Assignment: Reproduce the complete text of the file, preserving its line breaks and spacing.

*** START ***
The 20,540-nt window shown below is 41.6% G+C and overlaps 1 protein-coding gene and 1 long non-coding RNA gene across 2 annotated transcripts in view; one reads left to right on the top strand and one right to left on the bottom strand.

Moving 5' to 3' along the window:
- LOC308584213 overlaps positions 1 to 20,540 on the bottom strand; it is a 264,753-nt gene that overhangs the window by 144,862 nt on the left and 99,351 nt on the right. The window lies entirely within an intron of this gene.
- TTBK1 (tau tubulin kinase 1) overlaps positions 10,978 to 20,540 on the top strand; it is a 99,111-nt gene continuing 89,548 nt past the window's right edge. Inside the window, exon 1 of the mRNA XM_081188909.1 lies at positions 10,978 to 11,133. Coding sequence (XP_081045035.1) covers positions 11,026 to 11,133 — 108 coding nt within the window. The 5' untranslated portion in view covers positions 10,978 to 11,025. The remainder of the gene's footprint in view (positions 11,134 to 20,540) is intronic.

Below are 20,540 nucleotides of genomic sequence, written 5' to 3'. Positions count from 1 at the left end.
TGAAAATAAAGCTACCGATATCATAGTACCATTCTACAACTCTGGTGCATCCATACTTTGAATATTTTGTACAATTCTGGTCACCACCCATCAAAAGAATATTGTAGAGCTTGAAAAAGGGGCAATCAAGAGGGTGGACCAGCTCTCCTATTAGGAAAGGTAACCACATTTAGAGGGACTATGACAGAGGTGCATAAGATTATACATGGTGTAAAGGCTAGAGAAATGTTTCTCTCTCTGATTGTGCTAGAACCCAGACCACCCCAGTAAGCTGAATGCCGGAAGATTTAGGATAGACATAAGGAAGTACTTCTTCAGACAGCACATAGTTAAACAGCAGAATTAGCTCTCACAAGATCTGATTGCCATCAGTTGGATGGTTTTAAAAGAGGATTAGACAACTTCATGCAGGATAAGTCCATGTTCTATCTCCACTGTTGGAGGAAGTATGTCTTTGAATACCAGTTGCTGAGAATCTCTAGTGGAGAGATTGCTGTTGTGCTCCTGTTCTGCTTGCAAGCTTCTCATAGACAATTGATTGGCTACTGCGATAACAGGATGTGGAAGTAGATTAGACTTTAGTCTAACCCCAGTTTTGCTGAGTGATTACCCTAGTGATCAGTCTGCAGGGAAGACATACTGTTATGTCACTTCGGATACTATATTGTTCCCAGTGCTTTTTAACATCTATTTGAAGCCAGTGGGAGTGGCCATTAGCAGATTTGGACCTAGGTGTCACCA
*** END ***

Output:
The 20,540-nt window shown below is 41.6% G+C and overlaps 1 protein-coding gene and 1 long non-coding RNA gene across 2 annotated transcripts in view; one reads left to right on the top strand and one right to left on the bottom strand.

Moving 5' to 3' along the window:
- LOC308584213 overlaps positions 1 to 20,540 on the bottom strand; it is a 264,753-nt gene that overhangs the window by 144,862 nt on the left and 99,351 nt on the right. The window lies entirely within an intron of this gene.
- TTBK1 (tau tubulin kinase 1) overlaps positions 10,978 to 20,540 on the top strand; it is a 99,111-nt gene continuing 89,548 nt past the window's right edge. Inside the window, exon 1 of the mRNA XM_081188909.1 lies at positions 10,978 to 11,133. Coding sequence (XP_081045035.1) covers positions 11,026 to 11,133 — 108 coding nt within the window. The 5' untranslated portion in view covers positions 10,978 to 11,025. The remainder of the gene's footprint in view (positions 11,134 to 20,540) is intronic.

Below are 20,540 nucleotides of genomic sequence, written 5' to 3'. Positions count from 1 at the left end.
TGAAAATAAAGCTACCGATATCATAGTACCATTCTACAACTCTGGTGCATCCATACTTTGAATATTTTGTACAATTCTGGTCACCACCCATCAAAAGAATATTGTAGAGCTTGAAAAAGGGGCAATCAAGAGGGTGGACCAGCTCTCCTATTAGGAAAGGTAACCACATTTAGAGGGACTATGACAGAGGTGCATAAGATTATACATGGTGTAAAGGCTAGAGAAATGTTTCTCTCTCTGATTGTGCTAGAACCCAGACCACCCCAGTAAGCTGAATGCCGGAAGATTTAGGATAGACATAAGGAAGTACTTCTTCAGACAGCACATAGTTAAACAGCAGAATTAGCTCTCACAAGATCTGATTGCCATCAGTTGGATGGTTTTAAAAGAGGATTAGACAACTTCATGCAGGATAAGTCCATGTTCTATCTCCACTGTTGGAGGAAGTATGTCTTTGAATACCAGTTGCTGAGAATCTCTAGTGGAGAGATTGCTGTTGTGCTCCTGTTCTGCTTGCAAGCTTCTCATAGACAATTGATTGGCTACTGCGATAACAGGATGTGGAAGTAGATTAGACTTTAGTCTAACCCCAGTTTTGCTGAGTGATTACCCTAGTGATCAGTCTGCAGGGAAGACATACTGTTATGTCACTTCGGATACTATATTGTTCCCAGTGCTTTTTAACATCTATTTGAAGCCAGTGGGAGTGGCCATTAGCAGATTTGGACCTAGGTGTCACCA